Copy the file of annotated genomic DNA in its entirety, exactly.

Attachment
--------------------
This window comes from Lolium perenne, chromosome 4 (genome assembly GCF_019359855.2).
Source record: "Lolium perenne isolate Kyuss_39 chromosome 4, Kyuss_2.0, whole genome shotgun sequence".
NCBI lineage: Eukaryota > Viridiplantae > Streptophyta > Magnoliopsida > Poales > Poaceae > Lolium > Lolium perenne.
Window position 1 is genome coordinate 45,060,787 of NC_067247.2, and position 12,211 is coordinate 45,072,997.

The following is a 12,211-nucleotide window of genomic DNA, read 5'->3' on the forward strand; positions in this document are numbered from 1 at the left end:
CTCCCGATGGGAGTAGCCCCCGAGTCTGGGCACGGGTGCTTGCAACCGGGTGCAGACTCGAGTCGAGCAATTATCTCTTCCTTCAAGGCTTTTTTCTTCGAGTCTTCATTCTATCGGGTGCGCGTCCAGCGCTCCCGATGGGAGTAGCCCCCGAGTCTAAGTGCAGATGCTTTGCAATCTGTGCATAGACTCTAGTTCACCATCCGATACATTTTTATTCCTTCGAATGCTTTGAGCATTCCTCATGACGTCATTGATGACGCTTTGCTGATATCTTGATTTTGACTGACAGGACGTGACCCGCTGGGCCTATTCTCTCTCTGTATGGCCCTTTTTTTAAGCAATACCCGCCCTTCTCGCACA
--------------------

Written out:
This window comes from Lolium perenne, chromosome 4 (genome assembly GCF_019359855.2).
Source record: "Lolium perenne isolate Kyuss_39 chromosome 4, Kyuss_2.0, whole genome shotgun sequence".
NCBI lineage: Eukaryota > Viridiplantae > Streptophyta > Magnoliopsida > Poales > Poaceae > Lolium > Lolium perenne.
Window position 1 is genome coordinate 45,060,787 of NC_067247.2, and position 12,211 is coordinate 45,072,997.

The following is a 12,211-nucleotide window of genomic DNA, read 5'->3' on the forward strand; positions in this document are numbered from 1 at the left end:
CTCCCGATGGGAGTAGCCCCCGAGTCTGGGCACGGGTGCTTGCAACCGGGTGCAGACTCGAGTCGAGCAATTATCTCTTCCTTCAAGGCTTTTTTCTTCGAGTCTTCATTCTATCGGGTGCGCGTCCAGCGCTCCCGATGGGAGTAGCCCCCGAGTCTAAGTGCAGATGCTTTGCAATCTGTGCATAGACTCTAGTTCACCATCCGATACATTTTTATTCCTTCGAATGCTTTGAGCATTCCTCATGACGTCATTGATGACGCTTTGCTGATATCTTGATTTTGACTGACAGGACGTGACCCGCTGGGCCTATTCTCTCTCTGTATGGCCCTTTTTTTAAGCAATACCCGCCCTTCTCGCACA